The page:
The development of Wild Leaf Hard Tea, is Boston Beer’s latest enthusiasm for tea. As a lower calorie variant, it is designed to meet the preferences of the more health-conscious and is the latest competitor in the innovation-driven Progressive Adult Beverage sector. Here the story of Boston Beer becomes one of family with Jim’s daughter, Emily, taking a break from her studies at Harvard in the summer of 2018 to work in the brewery’s innovation laboratory. Her interest was that of her peers, who liked the taste and flavours of hard tea but didn’t want the calories in its original formulation. Koch notes with understandable paternal pride, “She’s always had an ability to see things that other people don’t see.” As Koch reports, “Wild Hard leaf Tea came together very quickly with the name, the design – and crucially, the ‘reason for being’, that is to say an understanding of its market – all completed within a few months.” And, as for the tea itself, Boston Beer worked closely with Finlays Research & Development Centre in Providence Rhode Island, to select the blend of teas required for the optimal flavour. A second tea innovation is being launched this year – Boston’s first Kombucha. Branded as Tura Alcoholic Kombucha, this alcoholic beverage will have live probiotics, real fruit and, crucially, promises great taste. It’s being rolled out in limited distribution to select markets beginning in the first quarter of 2019.
Tea as a beer ingredient
Tea is also being increasingly used as an ingredient by Ameri-can craft brewers in a variety of beer styles. Boston Beer is no exception in this regard. “We do experiment with it in beers, we have done Chai-type beers,” says Koch. “We have expertise in its flavour impression and its use so naturally it finds its way into some of our beers.”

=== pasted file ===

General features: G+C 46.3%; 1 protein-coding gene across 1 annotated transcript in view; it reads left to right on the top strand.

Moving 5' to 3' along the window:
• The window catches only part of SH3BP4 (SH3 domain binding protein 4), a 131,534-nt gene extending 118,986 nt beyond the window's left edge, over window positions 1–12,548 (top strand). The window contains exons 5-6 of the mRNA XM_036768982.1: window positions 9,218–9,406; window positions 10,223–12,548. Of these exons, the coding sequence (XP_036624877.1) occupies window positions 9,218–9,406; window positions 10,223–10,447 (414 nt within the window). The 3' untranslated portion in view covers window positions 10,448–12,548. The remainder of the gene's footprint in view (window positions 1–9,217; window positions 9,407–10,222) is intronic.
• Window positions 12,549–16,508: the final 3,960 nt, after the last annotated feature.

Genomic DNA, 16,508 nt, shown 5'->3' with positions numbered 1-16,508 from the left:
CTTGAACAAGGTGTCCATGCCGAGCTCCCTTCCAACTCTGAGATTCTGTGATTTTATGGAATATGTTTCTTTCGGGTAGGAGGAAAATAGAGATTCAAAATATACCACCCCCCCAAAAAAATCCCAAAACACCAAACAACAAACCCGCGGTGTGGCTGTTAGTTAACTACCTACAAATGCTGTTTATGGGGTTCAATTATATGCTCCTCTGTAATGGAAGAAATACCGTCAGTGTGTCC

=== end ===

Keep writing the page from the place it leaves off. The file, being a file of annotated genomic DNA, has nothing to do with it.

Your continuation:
As an example, Angel City Brewery in Los Angeles, an offshoot of Boston Beer, has created an Oolong flavoured Saison, a beer style that originated in the French-speaking parts of Belgium, a pale ale first brewed centuries ago to refresh ‘seasonal’ farm workers. Angel City’s Oolang Saison – whose label kindly credits Finlays and the high mountains of Sri Lanka for its tea content – has found favour with beer critics. In 2017 it won a silver medal at the California State Fair.
Koch equates today’s boisterous and innovative American craft brewing culture with that of Silicon Valley in its heyday.
“This is where there’s a culture of innovation and creativity, an infrastructure of drinkers that supports that and 8,000 very creative, adventurous brewers,” says Koch. “I think that craft brewers will discover what we’ve discovered, that tea fits into our tool kit of ingredients. It’s got a many thousand-years old history, it’s got an enormous variation in flavours and it’s got a flavour complexity that rivals hops.”
Koch likes the rich heritage of Finlays, from its origins in 1750 and equates the relationships built up by this family founded business to that which Boston Beer has with its hop merchants. These enterprises date back to the beginning of commercial hop growing and he muses that his great-great grandfather may once have bought his hops from first generation hop merchants. Koch notes. “We’re just at the beginning of our first century with Finlays. I’m confident that this will continue because I’ve been impressed with them – as is my daughter!”
Words: Kamini Dickie
Images: The Boston Beer Company